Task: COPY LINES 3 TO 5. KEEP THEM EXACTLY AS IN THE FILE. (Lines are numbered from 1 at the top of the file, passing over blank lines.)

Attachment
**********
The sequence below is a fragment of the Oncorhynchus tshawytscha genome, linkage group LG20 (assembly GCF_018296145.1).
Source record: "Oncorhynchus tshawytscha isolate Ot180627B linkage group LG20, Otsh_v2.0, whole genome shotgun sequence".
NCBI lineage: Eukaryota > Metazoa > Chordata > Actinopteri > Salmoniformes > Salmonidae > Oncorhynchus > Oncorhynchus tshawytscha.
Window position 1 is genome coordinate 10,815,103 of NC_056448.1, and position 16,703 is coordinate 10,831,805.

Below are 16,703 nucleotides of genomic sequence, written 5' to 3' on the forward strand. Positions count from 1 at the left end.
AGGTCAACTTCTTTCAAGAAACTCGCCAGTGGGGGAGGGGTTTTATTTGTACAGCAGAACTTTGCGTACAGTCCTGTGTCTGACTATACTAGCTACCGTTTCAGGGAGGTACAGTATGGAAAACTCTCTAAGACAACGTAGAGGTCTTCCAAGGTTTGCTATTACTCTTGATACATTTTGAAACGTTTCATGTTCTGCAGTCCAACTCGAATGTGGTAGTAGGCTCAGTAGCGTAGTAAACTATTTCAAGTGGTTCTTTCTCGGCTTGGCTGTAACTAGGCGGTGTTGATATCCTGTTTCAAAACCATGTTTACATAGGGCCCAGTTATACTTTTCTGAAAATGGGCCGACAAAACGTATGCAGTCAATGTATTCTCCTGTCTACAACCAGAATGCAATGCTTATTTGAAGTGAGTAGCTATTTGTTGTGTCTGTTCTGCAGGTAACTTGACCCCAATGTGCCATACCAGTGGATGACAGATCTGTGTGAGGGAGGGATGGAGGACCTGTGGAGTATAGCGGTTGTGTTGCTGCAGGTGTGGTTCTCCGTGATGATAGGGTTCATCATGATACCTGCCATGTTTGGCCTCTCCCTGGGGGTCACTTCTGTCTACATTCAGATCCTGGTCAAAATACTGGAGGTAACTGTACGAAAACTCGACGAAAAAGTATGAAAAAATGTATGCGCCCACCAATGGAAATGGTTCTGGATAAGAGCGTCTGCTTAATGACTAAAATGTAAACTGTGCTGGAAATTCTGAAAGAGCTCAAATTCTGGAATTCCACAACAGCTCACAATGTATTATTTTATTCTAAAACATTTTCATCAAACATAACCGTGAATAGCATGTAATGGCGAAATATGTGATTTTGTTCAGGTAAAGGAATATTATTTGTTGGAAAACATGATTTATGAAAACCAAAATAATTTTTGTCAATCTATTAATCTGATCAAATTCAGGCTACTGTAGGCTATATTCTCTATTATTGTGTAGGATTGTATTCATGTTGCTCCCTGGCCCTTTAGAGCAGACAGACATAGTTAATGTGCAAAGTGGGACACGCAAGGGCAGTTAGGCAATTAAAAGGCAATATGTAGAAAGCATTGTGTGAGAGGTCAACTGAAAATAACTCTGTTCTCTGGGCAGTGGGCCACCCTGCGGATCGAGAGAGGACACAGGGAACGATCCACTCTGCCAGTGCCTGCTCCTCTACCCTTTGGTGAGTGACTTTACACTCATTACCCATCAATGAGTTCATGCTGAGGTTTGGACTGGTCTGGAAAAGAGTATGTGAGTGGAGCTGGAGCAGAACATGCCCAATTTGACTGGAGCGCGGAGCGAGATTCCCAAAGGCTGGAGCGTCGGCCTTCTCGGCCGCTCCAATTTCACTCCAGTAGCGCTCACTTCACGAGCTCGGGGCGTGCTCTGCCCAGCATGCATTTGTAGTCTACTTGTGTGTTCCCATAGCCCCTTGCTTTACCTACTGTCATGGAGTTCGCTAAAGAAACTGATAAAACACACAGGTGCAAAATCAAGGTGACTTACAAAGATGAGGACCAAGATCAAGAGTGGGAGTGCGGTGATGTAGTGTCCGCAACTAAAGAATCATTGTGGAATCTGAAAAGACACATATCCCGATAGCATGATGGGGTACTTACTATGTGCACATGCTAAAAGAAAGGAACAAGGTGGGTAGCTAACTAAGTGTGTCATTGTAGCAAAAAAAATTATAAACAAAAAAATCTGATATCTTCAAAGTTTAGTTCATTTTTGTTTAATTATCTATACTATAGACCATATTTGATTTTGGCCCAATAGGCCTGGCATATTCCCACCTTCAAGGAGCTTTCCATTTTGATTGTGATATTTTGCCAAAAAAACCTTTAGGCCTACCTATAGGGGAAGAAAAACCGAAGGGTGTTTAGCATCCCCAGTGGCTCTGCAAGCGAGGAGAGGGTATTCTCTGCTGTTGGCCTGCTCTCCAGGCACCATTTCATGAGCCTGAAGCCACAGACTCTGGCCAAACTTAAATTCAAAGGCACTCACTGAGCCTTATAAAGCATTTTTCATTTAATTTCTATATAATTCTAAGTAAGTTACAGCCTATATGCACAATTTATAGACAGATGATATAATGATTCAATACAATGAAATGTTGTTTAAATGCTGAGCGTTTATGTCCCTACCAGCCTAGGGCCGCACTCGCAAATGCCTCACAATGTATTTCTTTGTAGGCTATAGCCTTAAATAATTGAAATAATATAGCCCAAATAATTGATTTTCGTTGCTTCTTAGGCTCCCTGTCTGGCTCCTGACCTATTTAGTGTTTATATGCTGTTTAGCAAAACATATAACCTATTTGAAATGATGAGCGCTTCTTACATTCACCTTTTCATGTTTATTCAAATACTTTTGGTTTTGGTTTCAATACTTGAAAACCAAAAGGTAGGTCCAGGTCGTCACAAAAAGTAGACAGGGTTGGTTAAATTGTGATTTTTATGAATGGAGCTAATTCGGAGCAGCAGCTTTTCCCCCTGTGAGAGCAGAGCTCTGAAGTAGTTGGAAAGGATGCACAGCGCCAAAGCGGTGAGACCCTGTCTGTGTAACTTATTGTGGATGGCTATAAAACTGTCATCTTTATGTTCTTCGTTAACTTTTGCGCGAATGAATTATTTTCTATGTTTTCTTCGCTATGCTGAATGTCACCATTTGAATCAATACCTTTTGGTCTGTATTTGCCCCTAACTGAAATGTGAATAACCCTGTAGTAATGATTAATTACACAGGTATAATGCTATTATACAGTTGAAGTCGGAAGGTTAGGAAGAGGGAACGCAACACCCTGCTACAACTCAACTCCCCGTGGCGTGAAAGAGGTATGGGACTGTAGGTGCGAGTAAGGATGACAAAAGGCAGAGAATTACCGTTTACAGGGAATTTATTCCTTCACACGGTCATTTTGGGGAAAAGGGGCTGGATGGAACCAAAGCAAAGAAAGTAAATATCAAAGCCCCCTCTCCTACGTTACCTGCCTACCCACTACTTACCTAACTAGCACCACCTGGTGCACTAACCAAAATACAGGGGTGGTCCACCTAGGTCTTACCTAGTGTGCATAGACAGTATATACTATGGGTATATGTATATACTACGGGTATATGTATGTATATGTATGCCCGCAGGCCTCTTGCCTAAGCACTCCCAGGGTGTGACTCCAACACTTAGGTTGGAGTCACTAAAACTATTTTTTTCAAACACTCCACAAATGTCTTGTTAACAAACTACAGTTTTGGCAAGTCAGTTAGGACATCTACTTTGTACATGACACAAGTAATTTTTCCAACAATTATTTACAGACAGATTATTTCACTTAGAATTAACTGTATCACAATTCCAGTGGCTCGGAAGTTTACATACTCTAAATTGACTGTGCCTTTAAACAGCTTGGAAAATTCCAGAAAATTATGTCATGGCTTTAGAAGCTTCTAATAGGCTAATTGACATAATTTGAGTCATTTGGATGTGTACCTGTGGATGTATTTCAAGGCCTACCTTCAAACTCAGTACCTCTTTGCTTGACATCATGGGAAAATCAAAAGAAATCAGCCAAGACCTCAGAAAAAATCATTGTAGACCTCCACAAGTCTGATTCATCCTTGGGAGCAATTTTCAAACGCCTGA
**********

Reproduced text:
NCBI lineage: Eukaryota > Metazoa > Chordata > Actinopteri > Salmoniformes > Salmonidae > Oncorhynchus > Oncorhynchus tshawytscha.
Window position 1 is genome coordinate 10,815,103 of NC_056448.1, and position 16,703 is coordinate 10,831,805.

Below are 16,703 nucleotides of genomic sequence, written 5' to 3' on the forward strand. Positions count from 1 at the left end.